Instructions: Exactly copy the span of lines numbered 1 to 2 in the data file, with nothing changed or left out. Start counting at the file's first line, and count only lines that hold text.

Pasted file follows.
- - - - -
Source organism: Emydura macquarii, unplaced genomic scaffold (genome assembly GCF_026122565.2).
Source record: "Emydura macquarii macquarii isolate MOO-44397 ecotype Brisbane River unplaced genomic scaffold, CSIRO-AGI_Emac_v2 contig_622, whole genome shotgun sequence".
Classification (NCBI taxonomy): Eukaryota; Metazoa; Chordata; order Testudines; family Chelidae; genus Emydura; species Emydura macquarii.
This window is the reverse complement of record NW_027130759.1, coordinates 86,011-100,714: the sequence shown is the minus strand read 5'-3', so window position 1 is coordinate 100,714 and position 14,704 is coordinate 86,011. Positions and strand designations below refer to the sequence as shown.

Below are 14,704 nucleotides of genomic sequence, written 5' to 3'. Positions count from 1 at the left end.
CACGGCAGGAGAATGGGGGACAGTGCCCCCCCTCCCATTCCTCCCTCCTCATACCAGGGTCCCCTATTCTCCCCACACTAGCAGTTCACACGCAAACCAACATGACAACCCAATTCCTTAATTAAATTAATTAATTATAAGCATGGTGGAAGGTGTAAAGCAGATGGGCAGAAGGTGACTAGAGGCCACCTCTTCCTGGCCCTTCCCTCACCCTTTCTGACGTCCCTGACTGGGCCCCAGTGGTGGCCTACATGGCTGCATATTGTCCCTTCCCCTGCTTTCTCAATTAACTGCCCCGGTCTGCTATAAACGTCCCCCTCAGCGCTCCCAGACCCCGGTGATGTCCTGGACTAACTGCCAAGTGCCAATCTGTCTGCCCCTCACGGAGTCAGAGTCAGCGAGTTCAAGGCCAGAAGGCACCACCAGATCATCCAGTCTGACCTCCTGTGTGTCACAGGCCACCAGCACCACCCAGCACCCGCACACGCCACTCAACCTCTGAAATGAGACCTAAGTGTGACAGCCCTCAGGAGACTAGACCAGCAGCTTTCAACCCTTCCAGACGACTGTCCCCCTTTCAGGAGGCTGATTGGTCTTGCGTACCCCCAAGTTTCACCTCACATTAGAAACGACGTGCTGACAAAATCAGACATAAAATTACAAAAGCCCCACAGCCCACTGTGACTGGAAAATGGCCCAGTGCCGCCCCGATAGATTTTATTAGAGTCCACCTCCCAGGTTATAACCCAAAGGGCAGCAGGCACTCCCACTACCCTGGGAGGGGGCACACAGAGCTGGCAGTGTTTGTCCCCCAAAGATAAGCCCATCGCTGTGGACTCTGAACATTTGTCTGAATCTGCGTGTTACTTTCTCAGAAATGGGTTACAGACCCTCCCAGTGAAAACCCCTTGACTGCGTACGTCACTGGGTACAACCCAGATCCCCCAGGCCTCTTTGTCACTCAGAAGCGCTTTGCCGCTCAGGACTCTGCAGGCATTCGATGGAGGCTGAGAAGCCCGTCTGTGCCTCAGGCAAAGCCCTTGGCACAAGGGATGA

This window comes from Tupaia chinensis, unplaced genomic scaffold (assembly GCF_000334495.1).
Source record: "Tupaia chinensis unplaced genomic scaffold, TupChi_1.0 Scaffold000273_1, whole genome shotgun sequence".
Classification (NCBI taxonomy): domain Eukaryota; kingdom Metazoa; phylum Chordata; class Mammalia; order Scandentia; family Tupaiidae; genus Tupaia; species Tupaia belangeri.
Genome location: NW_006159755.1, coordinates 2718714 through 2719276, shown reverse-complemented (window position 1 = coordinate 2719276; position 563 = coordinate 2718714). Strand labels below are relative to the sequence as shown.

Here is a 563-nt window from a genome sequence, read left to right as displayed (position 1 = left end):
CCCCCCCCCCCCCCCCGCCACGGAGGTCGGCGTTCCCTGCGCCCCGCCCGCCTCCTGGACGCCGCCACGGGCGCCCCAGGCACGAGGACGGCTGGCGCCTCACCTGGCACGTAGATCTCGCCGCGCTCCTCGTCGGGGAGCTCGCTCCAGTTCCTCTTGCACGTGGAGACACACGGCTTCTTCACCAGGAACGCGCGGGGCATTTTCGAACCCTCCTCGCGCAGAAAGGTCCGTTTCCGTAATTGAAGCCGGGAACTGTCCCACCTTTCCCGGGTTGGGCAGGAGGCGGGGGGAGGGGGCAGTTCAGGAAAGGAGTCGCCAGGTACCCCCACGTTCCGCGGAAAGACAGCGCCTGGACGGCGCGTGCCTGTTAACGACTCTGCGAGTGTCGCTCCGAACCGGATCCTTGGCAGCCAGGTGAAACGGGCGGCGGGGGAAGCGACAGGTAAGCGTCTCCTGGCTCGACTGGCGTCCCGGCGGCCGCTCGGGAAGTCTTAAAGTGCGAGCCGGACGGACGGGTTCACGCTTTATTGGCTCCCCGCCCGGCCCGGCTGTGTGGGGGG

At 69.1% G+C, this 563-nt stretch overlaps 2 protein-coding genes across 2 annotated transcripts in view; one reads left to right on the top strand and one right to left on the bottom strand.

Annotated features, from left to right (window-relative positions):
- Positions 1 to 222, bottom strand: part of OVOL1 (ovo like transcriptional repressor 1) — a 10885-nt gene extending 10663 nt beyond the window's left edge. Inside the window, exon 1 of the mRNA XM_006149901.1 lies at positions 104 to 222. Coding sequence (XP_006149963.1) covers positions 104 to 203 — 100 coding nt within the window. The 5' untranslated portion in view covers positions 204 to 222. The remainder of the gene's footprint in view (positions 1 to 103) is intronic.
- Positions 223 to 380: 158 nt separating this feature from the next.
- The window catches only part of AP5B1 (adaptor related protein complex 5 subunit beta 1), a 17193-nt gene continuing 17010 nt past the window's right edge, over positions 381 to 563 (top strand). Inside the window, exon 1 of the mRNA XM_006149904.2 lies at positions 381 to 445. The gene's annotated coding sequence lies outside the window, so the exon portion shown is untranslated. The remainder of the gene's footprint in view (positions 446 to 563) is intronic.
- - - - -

Source organism: Emydura macquarii, unplaced genomic scaffold (genome assembly GCF_026122565.2).
Source record: "Emydura macquarii macquarii isolate MOO-44397 ecotype Brisbane River unplaced genomic scaffold, CSIRO-AGI_Emac_v2 contig_622, whole genome shotgun sequence".